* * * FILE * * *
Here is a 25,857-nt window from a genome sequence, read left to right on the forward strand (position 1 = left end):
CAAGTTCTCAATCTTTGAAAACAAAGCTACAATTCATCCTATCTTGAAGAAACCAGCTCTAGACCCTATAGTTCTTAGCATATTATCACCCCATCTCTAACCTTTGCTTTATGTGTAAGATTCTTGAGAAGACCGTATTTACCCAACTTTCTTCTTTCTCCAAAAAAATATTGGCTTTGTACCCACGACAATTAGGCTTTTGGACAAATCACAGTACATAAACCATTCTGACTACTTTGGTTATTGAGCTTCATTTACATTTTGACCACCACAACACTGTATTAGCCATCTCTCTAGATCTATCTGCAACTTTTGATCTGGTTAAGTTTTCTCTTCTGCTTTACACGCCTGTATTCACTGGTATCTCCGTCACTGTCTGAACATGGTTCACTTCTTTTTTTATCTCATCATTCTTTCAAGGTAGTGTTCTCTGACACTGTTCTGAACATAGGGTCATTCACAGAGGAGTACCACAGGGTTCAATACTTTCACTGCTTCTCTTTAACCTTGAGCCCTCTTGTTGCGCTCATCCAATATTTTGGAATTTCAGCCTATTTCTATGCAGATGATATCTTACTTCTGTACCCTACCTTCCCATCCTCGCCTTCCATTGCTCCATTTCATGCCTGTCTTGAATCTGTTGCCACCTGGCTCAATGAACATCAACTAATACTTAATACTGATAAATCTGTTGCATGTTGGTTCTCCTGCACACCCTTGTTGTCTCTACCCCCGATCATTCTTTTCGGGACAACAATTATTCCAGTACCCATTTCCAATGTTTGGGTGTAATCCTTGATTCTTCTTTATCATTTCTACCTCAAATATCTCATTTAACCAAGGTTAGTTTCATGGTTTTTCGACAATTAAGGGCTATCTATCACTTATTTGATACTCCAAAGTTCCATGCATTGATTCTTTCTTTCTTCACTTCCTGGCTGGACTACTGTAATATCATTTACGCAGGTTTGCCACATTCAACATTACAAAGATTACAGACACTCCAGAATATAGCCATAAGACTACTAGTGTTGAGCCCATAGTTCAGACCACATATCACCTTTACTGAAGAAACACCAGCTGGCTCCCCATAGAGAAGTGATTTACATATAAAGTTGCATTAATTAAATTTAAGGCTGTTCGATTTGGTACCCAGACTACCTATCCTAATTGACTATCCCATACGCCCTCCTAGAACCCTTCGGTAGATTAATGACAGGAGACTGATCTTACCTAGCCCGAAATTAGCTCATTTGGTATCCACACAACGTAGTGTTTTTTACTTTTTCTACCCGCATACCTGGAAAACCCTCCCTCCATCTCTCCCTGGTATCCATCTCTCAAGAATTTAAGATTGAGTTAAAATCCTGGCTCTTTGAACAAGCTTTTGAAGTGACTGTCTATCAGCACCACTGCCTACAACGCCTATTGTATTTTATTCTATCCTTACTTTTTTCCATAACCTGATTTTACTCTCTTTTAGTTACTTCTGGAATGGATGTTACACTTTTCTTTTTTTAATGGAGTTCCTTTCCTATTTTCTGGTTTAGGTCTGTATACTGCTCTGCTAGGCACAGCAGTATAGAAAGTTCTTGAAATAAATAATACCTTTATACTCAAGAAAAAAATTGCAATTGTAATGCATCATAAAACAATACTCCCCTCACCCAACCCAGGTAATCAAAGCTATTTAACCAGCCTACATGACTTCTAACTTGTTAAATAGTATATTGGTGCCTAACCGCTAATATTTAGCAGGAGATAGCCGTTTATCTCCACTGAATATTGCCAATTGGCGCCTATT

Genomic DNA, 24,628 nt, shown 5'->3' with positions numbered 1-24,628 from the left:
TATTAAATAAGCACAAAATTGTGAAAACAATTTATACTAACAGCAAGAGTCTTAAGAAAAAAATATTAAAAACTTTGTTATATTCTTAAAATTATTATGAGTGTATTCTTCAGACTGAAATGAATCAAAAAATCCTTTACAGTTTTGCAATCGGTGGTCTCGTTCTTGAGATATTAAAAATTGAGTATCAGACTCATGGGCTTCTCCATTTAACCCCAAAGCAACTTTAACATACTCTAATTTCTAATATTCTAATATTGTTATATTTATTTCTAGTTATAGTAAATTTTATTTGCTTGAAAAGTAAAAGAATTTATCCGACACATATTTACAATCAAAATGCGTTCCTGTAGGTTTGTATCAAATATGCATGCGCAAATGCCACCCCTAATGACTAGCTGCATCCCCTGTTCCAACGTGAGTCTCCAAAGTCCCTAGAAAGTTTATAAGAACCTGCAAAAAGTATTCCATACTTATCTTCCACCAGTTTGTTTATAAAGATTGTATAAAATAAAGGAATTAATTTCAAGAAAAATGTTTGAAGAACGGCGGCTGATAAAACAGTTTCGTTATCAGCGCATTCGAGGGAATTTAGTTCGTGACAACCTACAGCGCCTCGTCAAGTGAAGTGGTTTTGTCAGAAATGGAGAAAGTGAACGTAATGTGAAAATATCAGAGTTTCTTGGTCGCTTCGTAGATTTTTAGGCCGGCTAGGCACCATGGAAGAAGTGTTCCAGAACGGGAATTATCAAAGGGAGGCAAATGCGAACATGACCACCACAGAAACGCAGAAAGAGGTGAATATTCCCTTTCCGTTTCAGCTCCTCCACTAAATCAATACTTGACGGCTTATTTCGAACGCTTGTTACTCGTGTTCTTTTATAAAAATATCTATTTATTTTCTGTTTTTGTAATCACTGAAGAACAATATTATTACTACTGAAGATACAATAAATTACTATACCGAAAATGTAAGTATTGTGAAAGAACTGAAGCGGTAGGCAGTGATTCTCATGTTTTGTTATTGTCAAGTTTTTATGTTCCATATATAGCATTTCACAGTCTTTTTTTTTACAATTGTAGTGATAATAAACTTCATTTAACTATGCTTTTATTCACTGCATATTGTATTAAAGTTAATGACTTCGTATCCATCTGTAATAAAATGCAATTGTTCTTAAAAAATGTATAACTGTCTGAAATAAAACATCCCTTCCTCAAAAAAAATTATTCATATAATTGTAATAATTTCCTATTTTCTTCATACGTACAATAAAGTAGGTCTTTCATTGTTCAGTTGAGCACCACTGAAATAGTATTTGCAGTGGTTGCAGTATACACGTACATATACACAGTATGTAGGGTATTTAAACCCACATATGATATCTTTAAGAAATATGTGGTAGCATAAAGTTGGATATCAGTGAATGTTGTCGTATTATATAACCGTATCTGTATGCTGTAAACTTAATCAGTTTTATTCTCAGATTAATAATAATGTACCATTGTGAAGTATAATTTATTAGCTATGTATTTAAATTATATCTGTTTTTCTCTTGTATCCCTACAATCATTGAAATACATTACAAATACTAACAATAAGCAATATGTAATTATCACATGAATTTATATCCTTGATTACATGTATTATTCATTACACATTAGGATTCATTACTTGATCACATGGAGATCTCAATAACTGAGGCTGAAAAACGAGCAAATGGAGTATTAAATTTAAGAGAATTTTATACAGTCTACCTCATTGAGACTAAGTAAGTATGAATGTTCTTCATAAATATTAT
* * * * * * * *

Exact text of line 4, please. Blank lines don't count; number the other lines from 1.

TATTAAATAAGCACAAAATTGTGAAAACAATTTATACTAACAGCAAGAGTCTTAAGAAAAAAATATTAAAAACTTTGTTATATTCTTAAAATTATTATGAGTGTATTCTTCAGACTGAAATGAATCAAAAAATCCTTTACAGTTTTGCAATCGGTGGTCTCGTTCTTGAGATATTAAAAATTGAGTATCAGACTCATGGGCTTCTCCATTTAACCCCAAAGCAACTTTAACATACTCTAATTTCTAATATTCTAATATTGTTATATTTATTTCTAGTTATAGTAAATTTTATTTGCTTGAAAAGTAAAAGAATTTATCCGACACATATTTACAATCAAAATGCGTTCCTGTAGGTTTGTATCAAATATGCATGCGCAAATGCCACCCCTAATGACTAGCTGCATCCCCTGTTCCAACGTGAGTCTCCAAAGTCCCTAGAAAGTTTATAAGAACCTGCAAAAAGTATTCCATACTTATCTTCCACCAGTTTGTTTATAAAGATTGTATAAAATAAAGGAATTAATTTCAAGAAAAATGTTTGAAGAACGGCGGCTGATAAAACAGTTTCGTTATCAGCGCATTCGAGGGAATTTAGTTCGTGACAACCTACAGCGCCTCGTCAAGTGAAGTGGTTTTGTCAGAAATGGAGAAAGTGAACGTAATGTGAAAATATCAGAGTTTCTTGGTCGCTTCGTAGATTTTTAGGCCGGCTAGGCACCATGGAAGAAGTGTTCCAGAACGGGAATTATCAAAGGGAGGCAAATGCGAACATGACCACCACAGAAACGCAGAAAGAGGTGAATATTCCCTTTCCGTTTCAGCTCCTCCACTAAATCAATACTTGACGGCTTATTTCGAACGCTTGTTACTCGTGTTCTTTTATAAAAATATCTATTTATTTTCTGTTTTTGTAATCACTGAAGAACAATATTATTACTACTGAAGATACAATAAATTACTATACCGAAAATGTAAGTATTGTGAAAGAACTGAAGCGGTAGGCAGTGATTCTCATGTTTTGTTATTGTCAAGTTTTTATGTTCCATATATAGCATTTCACAGTCTTTTTTTTTACAATTGTAGTGATAATAAACTTCATTTAACTATGCTTTTATTCACTGCATATTGTATTAAAGTTAATGACTTCGTATCCATCTGTAATAAAATGCAATTGTTCTTAAAAAATGTATAACTGTCTGAAATAAAACATCCCTTCCTCAAAAAAAATTATTCATATAATTGTAATAATTTCCTATTTTCTTCATACGTACAATAAAGTAGGTCTTTCATTGTTCAGTTGAGCACCACTGAAATAGTATTTGCAGTGGTTGCAGTATACACGTACATATACACAGTATGTAGGGTATTTAAACCCACATATGATATCTTTAAGAAATATGTGGTAGCATAAAGTTGGATATCAGTGAATGTTGTCGTATTATATAACCGTATCTGTATGCTGTAAACTTAATCAGTTTTATTCTCAGATTAATAATAATGTACCATTGTGAAGTATAATTTATTAGCTATGTATTTAAATTATATCTGTTTTTCTCTTGTATCCCTACAATCATTGAAATACATTACAAATACTAACAATAAGCAATATGTAATTATCACATGAATTTATATCCTTGATTACATGTATTATTCATTACACATTAGGATTCATTACTTGATCACATGGAGATCTCAATAACTGAGGCTGAAAAACGAGCAAATGGAGTATTAAATTTAAGAGAATTTTATACAGTCTACCTCATTGAGACTAAGTAAGTATGAATGTTCTTCATAAATATTAT